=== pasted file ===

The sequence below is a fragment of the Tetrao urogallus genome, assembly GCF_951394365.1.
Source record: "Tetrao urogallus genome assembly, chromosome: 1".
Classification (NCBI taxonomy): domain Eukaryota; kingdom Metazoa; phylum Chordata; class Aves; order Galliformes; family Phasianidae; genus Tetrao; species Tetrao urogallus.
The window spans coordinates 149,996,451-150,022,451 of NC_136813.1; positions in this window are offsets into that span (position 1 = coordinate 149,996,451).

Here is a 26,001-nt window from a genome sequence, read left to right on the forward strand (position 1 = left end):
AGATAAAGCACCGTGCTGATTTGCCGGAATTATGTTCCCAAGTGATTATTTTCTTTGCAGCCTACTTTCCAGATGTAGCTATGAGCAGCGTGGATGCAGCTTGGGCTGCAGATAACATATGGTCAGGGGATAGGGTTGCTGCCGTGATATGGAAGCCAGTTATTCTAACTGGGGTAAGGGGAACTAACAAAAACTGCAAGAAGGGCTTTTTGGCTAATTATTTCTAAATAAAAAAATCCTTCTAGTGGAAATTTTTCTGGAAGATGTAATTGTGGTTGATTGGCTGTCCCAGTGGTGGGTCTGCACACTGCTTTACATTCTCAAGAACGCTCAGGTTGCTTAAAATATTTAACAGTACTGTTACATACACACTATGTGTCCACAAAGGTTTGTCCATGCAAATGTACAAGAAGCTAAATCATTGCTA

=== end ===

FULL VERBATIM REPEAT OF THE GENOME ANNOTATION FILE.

The sequence below is a fragment of the Tetrao urogallus genome, assembly GCF_951394365.1.
Source record: "Tetrao urogallus genome assembly, chromosome: 1".
Classification (NCBI taxonomy): domain Eukaryota; kingdom Metazoa; phylum Chordata; class Aves; order Galliformes; family Phasianidae; genus Tetrao; species Tetrao urogallus.
The window spans coordinates 149,996,451-150,022,451 of NC_136813.1; positions in this window are offsets into that span (position 1 = coordinate 149,996,451).

Here is a 26,001-nt window from a genome sequence, read left to right on the forward strand (position 1 = left end):
AGATAAAGCACCGTGCTGATTTGCCGGAATTATGTTCCCAAGTGATTATTTTCTTTGCAGCCTACTTTCCAGATGTAGCTATGAGCAGCGTGGATGCAGCTTGGGCTGCAGATAACATATGGTCAGGGGATAGGGTTGCTGCCGTGATATGGAAGCCAGTTATTCTAACTGGGGTAAGGGGAACTAACAAAAACTGCAAGAAGGGCTTTTTGGCTAATTATTTCTAAATAAAAAAATCCTTCTAGTGGAAATTTTTCTGGAAGATGTAATTGTGGTTGATTGGCTGTCCCAGTGGTGGGTCTGCACACTGCTTTACATTCTCAAGAACGCTCAGGTTGCTTAAAATATTTAACAGTACTGTTACATACACACTATGTGTCCACAAAGGTTTGTCCATGCAAATGTACAAGAAGCTAAATCATTGCTA